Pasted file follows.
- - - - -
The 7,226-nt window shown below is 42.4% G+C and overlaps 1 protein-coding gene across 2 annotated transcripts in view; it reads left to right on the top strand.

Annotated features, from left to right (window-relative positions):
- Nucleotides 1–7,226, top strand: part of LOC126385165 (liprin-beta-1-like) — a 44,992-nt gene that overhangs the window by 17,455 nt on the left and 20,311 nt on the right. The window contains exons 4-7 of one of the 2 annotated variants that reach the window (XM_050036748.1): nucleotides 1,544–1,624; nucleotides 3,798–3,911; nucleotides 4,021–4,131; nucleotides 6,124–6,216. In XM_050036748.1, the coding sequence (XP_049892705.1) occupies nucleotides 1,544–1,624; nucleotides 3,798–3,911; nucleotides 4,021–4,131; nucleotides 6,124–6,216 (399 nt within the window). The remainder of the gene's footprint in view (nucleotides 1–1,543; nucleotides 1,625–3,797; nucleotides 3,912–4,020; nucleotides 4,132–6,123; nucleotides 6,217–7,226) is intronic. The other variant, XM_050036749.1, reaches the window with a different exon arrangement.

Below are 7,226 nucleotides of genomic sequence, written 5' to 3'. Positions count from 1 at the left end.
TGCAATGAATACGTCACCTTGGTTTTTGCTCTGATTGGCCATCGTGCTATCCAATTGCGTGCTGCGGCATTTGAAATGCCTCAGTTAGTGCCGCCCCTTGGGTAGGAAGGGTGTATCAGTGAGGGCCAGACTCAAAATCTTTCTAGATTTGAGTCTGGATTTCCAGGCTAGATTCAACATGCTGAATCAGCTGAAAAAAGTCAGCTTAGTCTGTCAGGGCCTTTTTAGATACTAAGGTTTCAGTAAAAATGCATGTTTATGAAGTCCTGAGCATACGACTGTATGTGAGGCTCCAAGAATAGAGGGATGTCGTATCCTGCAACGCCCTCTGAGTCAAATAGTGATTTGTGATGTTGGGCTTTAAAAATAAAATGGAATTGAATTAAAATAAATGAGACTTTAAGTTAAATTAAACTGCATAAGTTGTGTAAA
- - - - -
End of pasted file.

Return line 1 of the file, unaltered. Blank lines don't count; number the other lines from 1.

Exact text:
The 7,226-nt window shown below is 42.4% G+C and overlaps 1 protein-coding gene across 2 annotated transcripts in view; it reads left to right on the top strand.